Post by Rick Johnson
So of course, speed is not and should not be the
primary concern, but to say that execution speed is of _no_ concern is
quite absurd indeed.
I'm pretty sure that nobody here has said that speed is of no concern.
Rather, I would argue that the position we're taking is that *in general*
Python is fast enough for the sorts of tasks we use it for (except, of
course, when it isn't, in which case you have our sympathy, and if we can
suggest some solutions we will).
Of course we'd take speed optimizations if they were free, but they're
- they often require more memory to run;
- they usually require more code, which adds to the maintenance burden
and increases the interpreter bloat;
- and increases the risk of bugs;
- somebody has to write, debug, document and maintain the code,
and developer time and effort is in short supply;
- or the optimization requires changes to the way Python operates;
- even if we wanted to make that change, it will break backwards
- and often what people imagine is a simple optimization (because
they haven't tried it) isn't simple at all;
- or simply doesn't work;
- and most importantly, just saying "Make it go faster!" doesn't work,
we actually need to care about the details of *how* to make it faster.
(We tried painting Go Faster stripes on the server, and it didn't work.)
There's no point suggesting such major changes to Python that requires
going back to the drawing board, to Python 0.1 or earlier, and changing
the entire execution and memory model of the language.
That would just mean we've swapped from a successful, solid, reliable
version 3.6 of the language to an untried, unstable, unproven, bug-ridden
version 0.1 of New Python.
And like New Coke, it won't attract new users (they're already using
There have been at least two (maybe three) attempts to remove the GIL
from CPython. They've all turned out to increase complexity by a huge
amount, and not actually provide the hoped-for speed increase. Under many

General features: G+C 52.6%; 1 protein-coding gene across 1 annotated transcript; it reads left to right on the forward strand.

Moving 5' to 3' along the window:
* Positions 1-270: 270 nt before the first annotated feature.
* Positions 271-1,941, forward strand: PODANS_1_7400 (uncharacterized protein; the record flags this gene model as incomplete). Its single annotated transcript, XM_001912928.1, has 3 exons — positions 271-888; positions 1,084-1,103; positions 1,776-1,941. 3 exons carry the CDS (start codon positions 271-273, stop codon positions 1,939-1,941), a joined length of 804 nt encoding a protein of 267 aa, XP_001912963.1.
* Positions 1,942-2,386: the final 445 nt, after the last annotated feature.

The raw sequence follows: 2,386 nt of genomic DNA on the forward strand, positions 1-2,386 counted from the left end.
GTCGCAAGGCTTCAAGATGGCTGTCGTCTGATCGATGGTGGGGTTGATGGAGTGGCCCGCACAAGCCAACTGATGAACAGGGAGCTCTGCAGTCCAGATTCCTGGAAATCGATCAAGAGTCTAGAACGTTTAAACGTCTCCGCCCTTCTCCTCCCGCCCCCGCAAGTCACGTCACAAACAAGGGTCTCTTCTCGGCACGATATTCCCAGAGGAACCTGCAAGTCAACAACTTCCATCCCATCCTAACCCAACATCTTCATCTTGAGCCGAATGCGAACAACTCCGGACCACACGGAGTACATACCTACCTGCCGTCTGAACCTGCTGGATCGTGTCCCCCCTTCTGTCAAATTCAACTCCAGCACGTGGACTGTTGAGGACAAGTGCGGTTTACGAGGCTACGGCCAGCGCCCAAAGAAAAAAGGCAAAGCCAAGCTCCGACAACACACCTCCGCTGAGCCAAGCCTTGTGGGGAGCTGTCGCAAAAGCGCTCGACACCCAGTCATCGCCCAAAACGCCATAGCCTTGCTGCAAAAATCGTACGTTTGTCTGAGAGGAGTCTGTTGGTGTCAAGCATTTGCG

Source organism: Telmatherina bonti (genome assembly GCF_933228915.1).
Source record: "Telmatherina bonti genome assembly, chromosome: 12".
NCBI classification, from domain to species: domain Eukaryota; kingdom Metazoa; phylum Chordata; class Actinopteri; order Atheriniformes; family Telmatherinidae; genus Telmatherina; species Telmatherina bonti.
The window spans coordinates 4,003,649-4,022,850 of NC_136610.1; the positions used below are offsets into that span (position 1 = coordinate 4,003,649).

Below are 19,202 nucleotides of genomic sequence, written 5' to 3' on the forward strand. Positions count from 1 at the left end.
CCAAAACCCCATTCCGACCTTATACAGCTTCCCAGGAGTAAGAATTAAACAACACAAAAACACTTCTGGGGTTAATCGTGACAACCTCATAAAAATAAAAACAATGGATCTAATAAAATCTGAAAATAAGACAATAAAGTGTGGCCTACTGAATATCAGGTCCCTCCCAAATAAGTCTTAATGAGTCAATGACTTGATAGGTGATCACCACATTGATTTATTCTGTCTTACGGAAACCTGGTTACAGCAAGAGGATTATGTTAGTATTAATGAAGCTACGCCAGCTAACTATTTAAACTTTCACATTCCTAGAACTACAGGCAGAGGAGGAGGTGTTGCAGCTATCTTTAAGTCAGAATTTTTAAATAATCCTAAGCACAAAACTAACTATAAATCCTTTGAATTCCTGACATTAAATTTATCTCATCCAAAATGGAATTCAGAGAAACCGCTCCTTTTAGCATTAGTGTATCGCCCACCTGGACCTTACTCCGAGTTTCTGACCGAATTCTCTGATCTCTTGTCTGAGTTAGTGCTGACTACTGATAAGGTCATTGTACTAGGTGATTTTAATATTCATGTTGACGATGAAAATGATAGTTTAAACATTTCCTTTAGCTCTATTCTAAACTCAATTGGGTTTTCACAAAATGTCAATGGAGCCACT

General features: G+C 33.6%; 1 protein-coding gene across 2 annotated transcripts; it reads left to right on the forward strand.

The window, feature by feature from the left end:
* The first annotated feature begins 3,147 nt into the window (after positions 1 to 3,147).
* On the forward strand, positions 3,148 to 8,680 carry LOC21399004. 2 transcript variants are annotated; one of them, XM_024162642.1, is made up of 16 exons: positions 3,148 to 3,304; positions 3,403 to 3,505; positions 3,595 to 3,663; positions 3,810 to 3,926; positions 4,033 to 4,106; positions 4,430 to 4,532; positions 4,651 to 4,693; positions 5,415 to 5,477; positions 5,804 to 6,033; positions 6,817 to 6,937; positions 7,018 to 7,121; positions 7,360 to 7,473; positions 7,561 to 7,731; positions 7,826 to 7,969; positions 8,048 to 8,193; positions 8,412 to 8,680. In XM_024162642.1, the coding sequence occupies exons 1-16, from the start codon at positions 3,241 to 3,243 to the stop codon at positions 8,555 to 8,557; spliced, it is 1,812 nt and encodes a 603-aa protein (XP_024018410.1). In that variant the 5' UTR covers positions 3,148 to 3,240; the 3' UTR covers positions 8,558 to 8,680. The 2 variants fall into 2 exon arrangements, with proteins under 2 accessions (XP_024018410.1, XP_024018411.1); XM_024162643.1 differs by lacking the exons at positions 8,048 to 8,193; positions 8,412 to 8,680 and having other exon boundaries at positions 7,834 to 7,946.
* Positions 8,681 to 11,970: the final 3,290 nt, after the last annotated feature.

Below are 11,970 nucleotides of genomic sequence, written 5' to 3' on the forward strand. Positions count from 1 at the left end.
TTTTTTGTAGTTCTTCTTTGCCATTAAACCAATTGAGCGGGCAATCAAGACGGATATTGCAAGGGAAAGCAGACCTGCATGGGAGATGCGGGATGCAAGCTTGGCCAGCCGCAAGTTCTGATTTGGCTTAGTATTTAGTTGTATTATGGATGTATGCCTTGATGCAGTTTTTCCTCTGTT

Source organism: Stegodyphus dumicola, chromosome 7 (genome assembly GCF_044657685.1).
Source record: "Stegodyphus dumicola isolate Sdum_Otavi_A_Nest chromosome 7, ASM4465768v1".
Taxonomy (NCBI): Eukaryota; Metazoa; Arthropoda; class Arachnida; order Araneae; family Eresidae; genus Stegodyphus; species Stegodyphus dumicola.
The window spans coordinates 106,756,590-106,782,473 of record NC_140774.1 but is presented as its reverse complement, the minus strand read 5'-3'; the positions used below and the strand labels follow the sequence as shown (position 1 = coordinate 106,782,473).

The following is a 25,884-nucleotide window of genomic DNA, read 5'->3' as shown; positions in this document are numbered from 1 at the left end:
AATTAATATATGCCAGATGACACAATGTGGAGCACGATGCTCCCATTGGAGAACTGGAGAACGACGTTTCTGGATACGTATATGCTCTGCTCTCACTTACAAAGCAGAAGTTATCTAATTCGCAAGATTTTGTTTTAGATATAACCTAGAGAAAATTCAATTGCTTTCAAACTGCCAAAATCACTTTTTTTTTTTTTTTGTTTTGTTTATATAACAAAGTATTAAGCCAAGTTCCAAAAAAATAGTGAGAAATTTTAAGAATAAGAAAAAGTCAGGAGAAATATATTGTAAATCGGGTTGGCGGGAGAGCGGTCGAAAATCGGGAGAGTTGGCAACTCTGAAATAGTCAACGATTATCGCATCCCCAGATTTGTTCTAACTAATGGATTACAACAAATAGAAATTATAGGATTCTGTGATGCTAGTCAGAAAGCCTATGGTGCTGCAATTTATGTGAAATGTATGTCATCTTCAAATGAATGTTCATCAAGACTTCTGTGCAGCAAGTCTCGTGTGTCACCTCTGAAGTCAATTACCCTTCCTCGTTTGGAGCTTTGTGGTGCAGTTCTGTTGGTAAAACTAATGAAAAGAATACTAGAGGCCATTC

common scenarios, the GIL-less CPython actually ran *slower*.
(I say "hoped for", but it was more wishful thinking than a rational
expectation that removing the GIL would speed things up. I don't believe
any of the core developers were surprised that removing the GIL didn't
increase speeds much, if at all, and sometimes slowed things down. The
believe that the GIL slows Python down is mostly due to a really
simplistic understanding of how threading works.)
Besides, if you want Python with no GIL so you can run threaded code, why
aren't you using IronPython or Jython?
Another example: UnladenSwallow. That (mostly) failed to meet
expectations because the compiler tool chain being used wasn't mature
enough. If somebody were to re-do the project again now, the results
might be different.
But it turns out that not that many people care enough to make Python
faster to actually invest money in it. Everyone wants to just stamp their
foot and get it for free.
(If it weren't for the EU government funding it, PyPy would probably be
languishing in oblivion. Everyone wants a faster Python so long as they
don't have to pay for it, or do the work.)
A third example: Victor Stinner's FatPython, which seemed really
promising in theory, but turned out to not make enough progress fast
enough and he lost interest.
I have mentioned FatPython here a number of times. All you people who
complain that Python is "too slow" and that the core devs ought to do
something about it... did any of you volunteer any time to the FatPython